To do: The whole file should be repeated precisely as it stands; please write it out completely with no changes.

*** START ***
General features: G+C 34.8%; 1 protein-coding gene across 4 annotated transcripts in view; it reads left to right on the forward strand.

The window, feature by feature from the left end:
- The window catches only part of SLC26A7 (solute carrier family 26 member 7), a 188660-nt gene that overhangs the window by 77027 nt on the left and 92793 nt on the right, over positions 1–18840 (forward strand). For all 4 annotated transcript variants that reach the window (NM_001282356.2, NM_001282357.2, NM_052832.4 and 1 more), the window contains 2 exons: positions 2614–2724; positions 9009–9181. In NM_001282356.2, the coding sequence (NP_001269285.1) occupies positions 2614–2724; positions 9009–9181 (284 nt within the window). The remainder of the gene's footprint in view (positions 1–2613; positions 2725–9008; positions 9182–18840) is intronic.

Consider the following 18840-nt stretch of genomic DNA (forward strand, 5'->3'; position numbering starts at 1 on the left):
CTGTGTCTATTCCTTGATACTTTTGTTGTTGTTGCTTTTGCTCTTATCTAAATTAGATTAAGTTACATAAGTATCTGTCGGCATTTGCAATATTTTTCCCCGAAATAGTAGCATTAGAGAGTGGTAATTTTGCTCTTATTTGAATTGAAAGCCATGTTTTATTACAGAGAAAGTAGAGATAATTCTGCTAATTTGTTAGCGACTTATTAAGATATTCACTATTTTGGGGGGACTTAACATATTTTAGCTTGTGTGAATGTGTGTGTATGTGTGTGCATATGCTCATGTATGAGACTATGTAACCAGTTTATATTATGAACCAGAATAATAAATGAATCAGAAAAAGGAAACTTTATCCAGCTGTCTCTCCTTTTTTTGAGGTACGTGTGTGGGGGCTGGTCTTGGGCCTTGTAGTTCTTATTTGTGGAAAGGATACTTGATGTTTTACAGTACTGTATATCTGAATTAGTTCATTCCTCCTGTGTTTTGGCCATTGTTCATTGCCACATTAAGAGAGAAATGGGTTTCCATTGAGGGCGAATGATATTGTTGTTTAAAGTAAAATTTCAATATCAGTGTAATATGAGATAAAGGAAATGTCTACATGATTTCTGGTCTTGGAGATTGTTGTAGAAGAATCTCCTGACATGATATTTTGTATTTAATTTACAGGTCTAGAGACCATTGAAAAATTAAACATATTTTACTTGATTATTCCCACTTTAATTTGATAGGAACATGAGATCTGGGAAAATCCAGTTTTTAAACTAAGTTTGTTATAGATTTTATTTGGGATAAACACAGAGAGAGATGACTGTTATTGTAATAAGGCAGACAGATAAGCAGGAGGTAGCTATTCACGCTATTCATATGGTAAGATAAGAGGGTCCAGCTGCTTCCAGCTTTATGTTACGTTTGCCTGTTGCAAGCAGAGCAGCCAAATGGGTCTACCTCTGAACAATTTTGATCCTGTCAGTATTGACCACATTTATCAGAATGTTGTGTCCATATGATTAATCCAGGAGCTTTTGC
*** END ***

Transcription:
General features: G+C 34.8%; 1 protein-coding gene across 4 annotated transcripts in view; it reads left to right on the forward strand.

The window, feature by feature from the left end:
- The window catches only part of SLC26A7 (solute carrier family 26 member 7), a 188660-nt gene that overhangs the window by 77027 nt on the left and 92793 nt on the right, over positions 1–18840 (forward strand). For all 4 annotated transcript variants that reach the window (NM_001282356.2, NM_001282357.2, NM_052832.4 and 1 more), the window contains 2 exons: positions 2614–2724; positions 9009–9181. In NM_001282356.2, the coding sequence (NP_001269285.1) occupies positions 2614–2724; positions 9009–9181 (284 nt within the window). The remainder of the gene's footprint in view (positions 1–2613; positions 2725–9008; positions 9182–18840) is intronic.

Consider the following 18840-nt stretch of genomic DNA (forward strand, 5'->3'; position numbering starts at 1 on the left):
CTGTGTCTATTCCTTGATACTTTTGTTGTTGTTGCTTTTGCTCTTATCTAAATTAGATTAAGTTACATAAGTATCTGTCGGCATTTGCAATATTTTTCCCCGAAATAGTAGCATTAGAGAGTGGTAATTTTGCTCTTATTTGAATTGAAAGCCATGTTTTATTACAGAGAAAGTAGAGATAATTCTGCTAATTTGTTAGCGACTTATTAAGATATTCACTATTTTGGGGGGACTTAACATATTTTAGCTTGTGTGAATGTGTGTGTATGTGTGTGCATATGCTCATGTATGAGACTATGTAACCAGTTTATATTATGAACCAGAATAATAAATGAATCAGAAAAAGGAAACTTTATCCAGCTGTCTCTCCTTTTTTTGAGGTACGTGTGTGGGGGCTGGTCTTGGGCCTTGTAGTTCTTATTTGTGGAAAGGATACTTGATGTTTTACAGTACTGTATATCTGAATTAGTTCATTCCTCCTGTGTTTTGGCCATTGTTCATTGCCACATTAAGAGAGAAATGGGTTTCCATTGAGGGCGAATGATATTGTTGTTTAAAGTAAAATTTCAATATCAGTGTAATATGAGATAAAGGAAATGTCTACATGATTTCTGGTCTTGGAGATTGTTGTAGAAGAATCTCCTGACATGATATTTTGTATTTAATTTACAGGTCTAGAGACCATTGAAAAATTAAACATATTTTACTTGATTATTCCCACTTTAATTTGATAGGAACATGAGATCTGGGAAAATCCAGTTTTTAAACTAAGTTTGTTATAGATTTTATTTGGGATAAACACAGAGAGAGATGACTGTTATTGTAATAAGGCAGACAGATAAGCAGGAGGTAGCTATTCACGCTATTCATATGGTAAGATAAGAGGGTCCAGCTGCTTCCAGCTTTATGTTACGTTTGCCTGTTGCAAGCAGAGCAGCCAAATGGGTCTACCTCTGAACAATTTTGATCCTGTCAGTATTGACCACATTTATCAGAATGTTGTGTCCATATGATTAATCCAGGAGCTTTTGC